The candidate who could create your nightmare scenario of Greens or socialists getting their 5% (why does this bother you?) is, of course, Sanders himself, should he go 3rd party to carry on the movement he has built. He has a remarkable record of loyalty to the Democratic Party even as theey fight him, but seeing the way the DNC and Hillary's surrogates have rigged the game against him, and the overwhelming response he is getting from the people, who knows what will happen.

The triangulating corporatists have forever been telling the left that we have nowhere to go but to vote for them, with their snarky smiles as they enjoy our futility. I won't forget.

For the record I did not support the Nader movement, I thought he was an excellent consumer advocate but not a serious politician. Sanders is nothing like that. Our party needs to choose if it stands for anything or not, and this time we have a clear and viable choice.
Posted by dreamnightwind | Mon Oct 19, 2015, 05:25 AM (1 replies)

Thank you from the bottom of my heart for this thoughtful OP

Best of luck to you in your struggles, I am going through much the same, only different.

I tend to look at these things from a system level rather than a personal one, and the radicalizing issue for me is climate change, which would benefit by electing someone who doesn't believe in ramping the capitalist beast up to warp speed but who prioritizes living in harmony with people and ecosystems. Sanders isn't perfect on this issue, but he's a bold step in the right direction and isn't bound by campaign funding to support anyone from the fossil fuel extraction and transportation industries.

You articulately discussed many other important reasons for changing our political direction, they're important and I don't mean to diminish them in any way, just adding my own focus to the discussion, I think climate change is the defining challenge of our time.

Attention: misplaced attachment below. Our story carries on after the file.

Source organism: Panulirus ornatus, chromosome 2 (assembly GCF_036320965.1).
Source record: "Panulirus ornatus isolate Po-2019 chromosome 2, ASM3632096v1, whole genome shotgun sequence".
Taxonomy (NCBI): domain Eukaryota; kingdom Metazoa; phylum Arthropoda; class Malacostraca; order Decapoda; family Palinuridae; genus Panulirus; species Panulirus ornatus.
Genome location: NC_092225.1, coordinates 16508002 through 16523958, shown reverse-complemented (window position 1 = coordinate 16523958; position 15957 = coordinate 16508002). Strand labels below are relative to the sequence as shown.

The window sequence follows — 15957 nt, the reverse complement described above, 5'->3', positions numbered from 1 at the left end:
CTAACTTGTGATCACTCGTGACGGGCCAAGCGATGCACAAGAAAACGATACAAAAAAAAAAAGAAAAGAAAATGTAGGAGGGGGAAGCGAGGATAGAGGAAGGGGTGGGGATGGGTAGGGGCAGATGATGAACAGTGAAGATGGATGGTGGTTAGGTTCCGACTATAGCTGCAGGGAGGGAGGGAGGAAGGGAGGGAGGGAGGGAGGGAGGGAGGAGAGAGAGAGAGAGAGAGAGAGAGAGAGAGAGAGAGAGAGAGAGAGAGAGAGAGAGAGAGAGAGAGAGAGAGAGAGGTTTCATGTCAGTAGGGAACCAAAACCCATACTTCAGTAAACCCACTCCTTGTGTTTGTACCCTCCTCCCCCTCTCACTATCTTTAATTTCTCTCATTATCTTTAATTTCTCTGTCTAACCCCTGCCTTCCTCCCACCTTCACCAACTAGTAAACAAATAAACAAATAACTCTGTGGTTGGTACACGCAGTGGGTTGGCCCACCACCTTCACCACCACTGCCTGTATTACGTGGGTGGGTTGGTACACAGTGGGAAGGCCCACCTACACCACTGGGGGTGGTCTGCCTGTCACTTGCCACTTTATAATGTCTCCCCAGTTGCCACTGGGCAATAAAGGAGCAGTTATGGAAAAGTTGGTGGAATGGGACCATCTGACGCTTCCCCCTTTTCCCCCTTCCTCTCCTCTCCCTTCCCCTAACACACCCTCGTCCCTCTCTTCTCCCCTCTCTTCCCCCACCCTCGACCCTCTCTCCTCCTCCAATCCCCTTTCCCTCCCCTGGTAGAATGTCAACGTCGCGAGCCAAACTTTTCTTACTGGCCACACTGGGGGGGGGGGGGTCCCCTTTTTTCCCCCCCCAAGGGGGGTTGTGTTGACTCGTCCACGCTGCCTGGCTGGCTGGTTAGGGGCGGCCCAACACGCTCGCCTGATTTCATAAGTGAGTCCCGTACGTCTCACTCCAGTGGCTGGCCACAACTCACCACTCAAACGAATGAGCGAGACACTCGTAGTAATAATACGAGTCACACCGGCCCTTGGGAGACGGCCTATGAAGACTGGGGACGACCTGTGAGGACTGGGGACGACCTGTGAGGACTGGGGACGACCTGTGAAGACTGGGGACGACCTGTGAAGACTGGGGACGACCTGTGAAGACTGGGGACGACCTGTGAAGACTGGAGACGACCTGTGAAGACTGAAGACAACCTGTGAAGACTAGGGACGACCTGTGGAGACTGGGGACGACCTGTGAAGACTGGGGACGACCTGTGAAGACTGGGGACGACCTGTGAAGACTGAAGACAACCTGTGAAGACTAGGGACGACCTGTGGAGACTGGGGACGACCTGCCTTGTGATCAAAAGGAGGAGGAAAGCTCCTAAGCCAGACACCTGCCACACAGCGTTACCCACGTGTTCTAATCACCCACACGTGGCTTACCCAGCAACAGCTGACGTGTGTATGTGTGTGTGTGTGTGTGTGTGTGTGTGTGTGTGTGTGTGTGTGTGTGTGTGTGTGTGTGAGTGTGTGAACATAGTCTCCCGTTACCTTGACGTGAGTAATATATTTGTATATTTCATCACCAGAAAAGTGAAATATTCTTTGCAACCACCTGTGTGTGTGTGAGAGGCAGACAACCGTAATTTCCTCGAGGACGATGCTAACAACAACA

Bernie's our best choice on most every issue, at least among serious candidates running national campaigns. And our society is heading down a very dark road, with fascist elements supported by a surveillance, police, and military machine historically unprecendented, as we ravage our environment while a few uber-rich people make plans for their personal prosperity as everything around them collapses. It's obvious which candidates are on which side of those issues, and noone should pretend otherwise.
Posted by dreamnightwind | Mon Oct 19, 2015, 05:13 AM (1 replies)

I was in Santa Cruz near the epicenter

It was my then-girlfriend's 40th bday (she was quite a bit older than I was) and I was driving from work to meet her and her family to celebrate at her house, and watch the World Series together. Everything changed in that moment. I pulled my VW van to the side of the road thinking it was just falling apart (not out of the question, LOL), the street lamp posts were literally making a howling sound from the violent shaking, a chimney collapsed and flattened a pickup truck right in front of me, unreal. Seemed like it lasted forever but it was probably less than a minute (don't remember the exact duration). When I got to her house her poor Mom was in the kitchen trying to deal with it all, a huge pot of spaghetti sauce had been tossed all over the kitchen and gave everything a faux bloody vibe, anything that wasn't bolted down was tossed all over the place, not good but others had it worse and lost their homes completely and a few lost their lives.